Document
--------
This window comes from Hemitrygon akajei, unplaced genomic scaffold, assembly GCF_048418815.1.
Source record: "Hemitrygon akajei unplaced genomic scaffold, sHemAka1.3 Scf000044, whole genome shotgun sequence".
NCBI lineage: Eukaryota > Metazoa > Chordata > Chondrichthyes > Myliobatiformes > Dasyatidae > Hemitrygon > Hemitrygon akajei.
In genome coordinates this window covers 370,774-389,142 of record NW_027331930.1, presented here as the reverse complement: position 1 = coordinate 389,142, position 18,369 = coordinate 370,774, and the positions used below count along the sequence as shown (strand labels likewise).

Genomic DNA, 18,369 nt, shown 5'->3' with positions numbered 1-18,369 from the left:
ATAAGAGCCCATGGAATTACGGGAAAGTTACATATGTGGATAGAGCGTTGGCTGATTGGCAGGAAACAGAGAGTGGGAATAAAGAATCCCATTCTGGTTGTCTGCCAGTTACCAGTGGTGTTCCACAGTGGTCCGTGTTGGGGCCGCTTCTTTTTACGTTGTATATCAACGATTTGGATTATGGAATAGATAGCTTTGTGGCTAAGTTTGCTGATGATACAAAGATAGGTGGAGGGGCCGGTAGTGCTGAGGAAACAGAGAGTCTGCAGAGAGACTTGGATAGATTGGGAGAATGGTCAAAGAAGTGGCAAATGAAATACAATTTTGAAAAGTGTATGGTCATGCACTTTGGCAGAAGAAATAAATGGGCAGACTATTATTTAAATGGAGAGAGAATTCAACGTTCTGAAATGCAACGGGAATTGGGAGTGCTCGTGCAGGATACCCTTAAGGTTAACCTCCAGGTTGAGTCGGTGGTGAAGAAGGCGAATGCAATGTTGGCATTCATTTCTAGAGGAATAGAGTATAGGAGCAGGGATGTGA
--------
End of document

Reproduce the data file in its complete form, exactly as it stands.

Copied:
This window comes from Hemitrygon akajei, unplaced genomic scaffold, assembly GCF_048418815.1.
Source record: "Hemitrygon akajei unplaced genomic scaffold, sHemAka1.3 Scf000044, whole genome shotgun sequence".
NCBI lineage: Eukaryota > Metazoa > Chordata > Chondrichthyes > Myliobatiformes > Dasyatidae > Hemitrygon > Hemitrygon akajei.
In genome coordinates this window covers 370,774-389,142 of record NW_027331930.1, presented here as the reverse complement: position 1 = coordinate 389,142, position 18,369 = coordinate 370,774, and the positions used below count along the sequence as shown (strand labels likewise).

Genomic DNA, 18,369 nt, shown 5'->3' with positions numbered 1-18,369 from the left:
ATAAGAGCCCATGGAATTACGGGAAAGTTACATATGTGGATAGAGCGTTGGCTGATTGGCAGGAAACAGAGAGTGGGAATAAAGAATCCCATTCTGGTTGTCTGCCAGTTACCAGTGGTGTTCCACAGTGGTCCGTGTTGGGGCCGCTTCTTTTTACGTTGTATATCAACGATTTGGATTATGGAATAGATAGCTTTGTGGCTAAGTTTGCTGATGATACAAAGATAGGTGGAGGGGCCGGTAGTGCTGAGGAAACAGAGAGTCTGCAGAGAGACTTGGATAGATTGGGAGAATGGTCAAAGAAGTGGCAAATGAAATACAATTTTGAAAAGTGTATGGTCATGCACTTTGGCAGAAGAAATAAATGGGCAGACTATTATTTAAATGGAGAGAGAATTCAACGTTCTGAAATGCAACGGGAATTGGGAGTGCTCGTGCAGGATACCCTTAAGGTTAACCTCCAGGTTGAGTCGGTGGTGAAGAAGGCGAATGCAATGTTGGCATTCATTTCTAGAGGAATAGAGTATAGGAGCAGGGATGTGA